Researchers conducted a study in a large cohort of aggressive individuals who were recruited in a federal penitentiary in Montreal, Quebec, Canada in order to assess which clinical, behavioral, and biological characteristics can serve as predictors of severe aggressive behavior. Their findings were published in Progress in Neuro-Psychopharmacology & Biological Psychiatry.
The goal was to determine which psychiatric features, as well as biological and behavioral variables, differ between violent, aggressive inmates and non-aggressive inmates, and to identify whether the combination of psychopathological (antisocial behavior) and biological [peripheral levels of serotonin (5-HT), Tryptophan (Trp), and Kynurenine (Kyn)] markers differentiates aggressive and non-aggressive individuals.
Investigators performed Structured Clinical Interview for DSM-IV Axis-I and Axis-II Disorders (SCID-I and SCID-II) and global assessment of functioning (GAF), and measured intelligent quotient [(IQ); Wechsler adult intelligence scale (WAIS-III)], aggressive behavior, impulsivity [The Barratt Impulsiveness Scale version-11 (BIS-11)], and adult attention-deficit hyperactivity disorder [(ADHD); Conner’s Adult ADHD Rating Scale (CAARS)] in a total of 361 male inmates (258 aggressive).
During psychiatric evaluation, researchers assessed severe aggression against others by using the MacArthur Community Violence Instrument (MacCVI), and severe aggression against self was estimated by using the Lethality of Suicide Attempt Rating Scale (LSARS). They also assessed lifetime presence of mood disorders, anxiety disorders, psychosis, pathological gambling, substance abuse/dependence (SCID-I), and personality disorders (SCID-II).
Serum levels of Trp, 5-hydroxytryptophan (5-HTP), 5-HT, and Kyn were analyzed using a high performance liquid chromatography (HPLC) system. They also calculated the ratios of 5-HT/Trp and Kyn/Trp.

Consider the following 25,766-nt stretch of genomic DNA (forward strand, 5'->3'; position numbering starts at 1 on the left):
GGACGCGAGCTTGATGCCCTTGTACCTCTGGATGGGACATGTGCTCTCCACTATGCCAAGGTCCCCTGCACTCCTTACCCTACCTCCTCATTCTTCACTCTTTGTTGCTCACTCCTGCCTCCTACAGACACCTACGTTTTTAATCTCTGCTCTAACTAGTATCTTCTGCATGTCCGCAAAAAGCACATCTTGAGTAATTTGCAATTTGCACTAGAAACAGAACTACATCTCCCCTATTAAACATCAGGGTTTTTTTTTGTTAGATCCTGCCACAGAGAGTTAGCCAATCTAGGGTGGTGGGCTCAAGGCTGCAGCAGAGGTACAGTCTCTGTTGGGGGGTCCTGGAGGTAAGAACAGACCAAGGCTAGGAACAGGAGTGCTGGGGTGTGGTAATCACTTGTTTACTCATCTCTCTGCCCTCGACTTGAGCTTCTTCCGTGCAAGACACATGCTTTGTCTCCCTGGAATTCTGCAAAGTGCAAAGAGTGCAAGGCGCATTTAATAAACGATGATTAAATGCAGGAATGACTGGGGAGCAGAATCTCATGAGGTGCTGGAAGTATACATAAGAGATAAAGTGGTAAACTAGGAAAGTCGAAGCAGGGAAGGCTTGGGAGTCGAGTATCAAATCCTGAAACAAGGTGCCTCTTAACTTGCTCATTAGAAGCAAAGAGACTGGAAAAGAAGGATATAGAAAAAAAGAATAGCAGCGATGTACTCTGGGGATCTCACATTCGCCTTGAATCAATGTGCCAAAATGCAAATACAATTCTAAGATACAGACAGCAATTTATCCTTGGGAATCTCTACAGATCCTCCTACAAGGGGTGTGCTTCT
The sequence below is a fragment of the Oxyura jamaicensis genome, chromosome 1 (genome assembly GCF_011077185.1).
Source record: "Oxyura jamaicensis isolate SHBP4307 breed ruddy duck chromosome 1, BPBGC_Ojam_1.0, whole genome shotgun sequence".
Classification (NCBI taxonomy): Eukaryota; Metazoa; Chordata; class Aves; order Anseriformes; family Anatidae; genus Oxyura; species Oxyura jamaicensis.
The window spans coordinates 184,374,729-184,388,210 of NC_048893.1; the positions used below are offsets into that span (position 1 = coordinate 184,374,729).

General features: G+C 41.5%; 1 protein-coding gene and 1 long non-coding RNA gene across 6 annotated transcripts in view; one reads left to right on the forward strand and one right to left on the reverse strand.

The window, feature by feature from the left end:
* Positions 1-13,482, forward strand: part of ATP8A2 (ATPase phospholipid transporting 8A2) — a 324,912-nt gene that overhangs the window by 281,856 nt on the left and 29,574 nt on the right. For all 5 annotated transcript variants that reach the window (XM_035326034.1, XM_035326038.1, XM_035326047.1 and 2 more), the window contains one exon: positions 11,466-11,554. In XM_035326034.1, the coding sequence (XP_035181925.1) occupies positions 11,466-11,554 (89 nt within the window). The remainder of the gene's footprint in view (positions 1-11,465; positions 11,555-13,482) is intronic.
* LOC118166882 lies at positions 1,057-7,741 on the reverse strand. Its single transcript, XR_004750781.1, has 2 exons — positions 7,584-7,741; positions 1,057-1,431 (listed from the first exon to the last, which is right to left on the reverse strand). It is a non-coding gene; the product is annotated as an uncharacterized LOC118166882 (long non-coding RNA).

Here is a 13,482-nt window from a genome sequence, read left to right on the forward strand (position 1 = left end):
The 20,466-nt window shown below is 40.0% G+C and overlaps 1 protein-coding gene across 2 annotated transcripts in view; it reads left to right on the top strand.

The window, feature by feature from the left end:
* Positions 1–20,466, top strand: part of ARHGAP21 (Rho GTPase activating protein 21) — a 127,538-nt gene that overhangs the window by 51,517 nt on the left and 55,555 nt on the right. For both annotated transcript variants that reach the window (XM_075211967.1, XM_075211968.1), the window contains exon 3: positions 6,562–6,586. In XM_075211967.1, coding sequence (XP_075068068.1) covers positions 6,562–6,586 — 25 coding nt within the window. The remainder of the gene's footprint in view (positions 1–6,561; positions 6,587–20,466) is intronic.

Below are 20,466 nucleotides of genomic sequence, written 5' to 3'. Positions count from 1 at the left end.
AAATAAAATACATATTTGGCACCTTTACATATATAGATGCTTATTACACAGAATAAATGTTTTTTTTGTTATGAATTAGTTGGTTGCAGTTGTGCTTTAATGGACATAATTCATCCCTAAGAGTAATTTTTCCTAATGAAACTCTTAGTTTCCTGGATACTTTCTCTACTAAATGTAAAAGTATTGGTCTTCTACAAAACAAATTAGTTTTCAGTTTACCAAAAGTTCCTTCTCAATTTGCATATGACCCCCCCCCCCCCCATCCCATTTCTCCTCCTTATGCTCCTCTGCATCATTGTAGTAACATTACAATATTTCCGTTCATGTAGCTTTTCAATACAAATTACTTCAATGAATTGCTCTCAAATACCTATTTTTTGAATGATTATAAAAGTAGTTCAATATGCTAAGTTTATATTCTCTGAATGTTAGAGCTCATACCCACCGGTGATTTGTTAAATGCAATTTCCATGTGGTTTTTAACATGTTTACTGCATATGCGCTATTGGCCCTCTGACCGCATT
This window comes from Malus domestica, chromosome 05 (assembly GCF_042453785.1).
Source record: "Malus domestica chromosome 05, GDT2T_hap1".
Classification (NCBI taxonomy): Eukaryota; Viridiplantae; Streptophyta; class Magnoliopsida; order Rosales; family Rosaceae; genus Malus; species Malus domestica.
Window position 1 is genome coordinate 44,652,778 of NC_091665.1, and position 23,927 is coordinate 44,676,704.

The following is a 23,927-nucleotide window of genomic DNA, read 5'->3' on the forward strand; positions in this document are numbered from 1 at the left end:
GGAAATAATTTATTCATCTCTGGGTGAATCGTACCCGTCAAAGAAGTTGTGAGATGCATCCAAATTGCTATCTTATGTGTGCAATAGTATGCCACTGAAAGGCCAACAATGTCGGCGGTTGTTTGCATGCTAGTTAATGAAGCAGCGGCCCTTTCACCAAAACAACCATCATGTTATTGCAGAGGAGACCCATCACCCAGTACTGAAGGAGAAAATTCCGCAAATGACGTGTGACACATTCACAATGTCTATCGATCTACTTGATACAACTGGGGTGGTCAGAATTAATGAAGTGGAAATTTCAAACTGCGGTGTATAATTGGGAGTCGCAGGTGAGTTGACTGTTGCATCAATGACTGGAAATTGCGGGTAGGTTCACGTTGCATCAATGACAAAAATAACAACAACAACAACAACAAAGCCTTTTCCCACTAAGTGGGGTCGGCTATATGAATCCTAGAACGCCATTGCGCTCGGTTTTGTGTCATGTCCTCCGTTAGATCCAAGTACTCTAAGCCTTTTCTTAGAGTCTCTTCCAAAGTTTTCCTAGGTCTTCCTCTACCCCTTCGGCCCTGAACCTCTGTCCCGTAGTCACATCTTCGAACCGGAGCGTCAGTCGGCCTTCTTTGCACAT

Descriptive data show that more than 65% of inmates who showed aggressive behavior against others and/or themselves displayed severe aggression. Severe aggression was operationalized as “the intent to seriously harm or kill others or themselves.”
With regard to clinical characteristics, present findings are in line with previous reports showing that the group of aggressive inmates displayed significantly higher rate of mood disorders, psychosis, and substance abuse/dependence, and had a higher prevalence of anxiety disorders, as well as conduct, borderline, and antisocial personality disorders (ASPD), when compared with the characteristics of non-aggressive group of inmates. More specifically, “Logistic regression analysis revealed that aggressive inmates were 2 times more likely to have a mood disorder and 3 times more likely to have a conduct or ASPD,” investigators wrote in their publication.
In terms of biological measures, the group of aggressive inmates showed lower serum levels of Trp and Kyn, but higher serum levels of 5-HT and higher 5-HT/Trp ratio. The Kyn/Trp ratio was positively correlated with the number of severe aggressive acts, but only when the sub-group of inmates who displayed severe aggression is taken into account.
With regard to behavioral characteristics, aggressive inmates displayed lower IQ and GAF, but higher levels of impulsivity and ADHD.
In order to establish the best predictors of aggressive behavior, researchers combined psychiatric, behavioral, and biological variables. By using logistic regression and ROC curve analysis, final data indicate, “That only a combination of ASPD, 5-HT/Trp ratio, and GAF-Axis V generates a good predictive power of aggressive behavior.”
“Given the heterogeneous construct of aggress, only a combination of biological and psychopathological markers, namely high 5-HT/Trp ratio in the serum, presence of ASPD, and low GAF score, may better help predicting aggressive behavior,” investigators concluded.
Comai S, Bertazzo A, Vachon J, et al. Tryptophan via serotonin/Kynurenine pathways abnormalities in a large cohort of aggressive inmates: markers for aggression. Prog Neuropsychopharmacol Biol Psychiatry. 2016;70:8-16.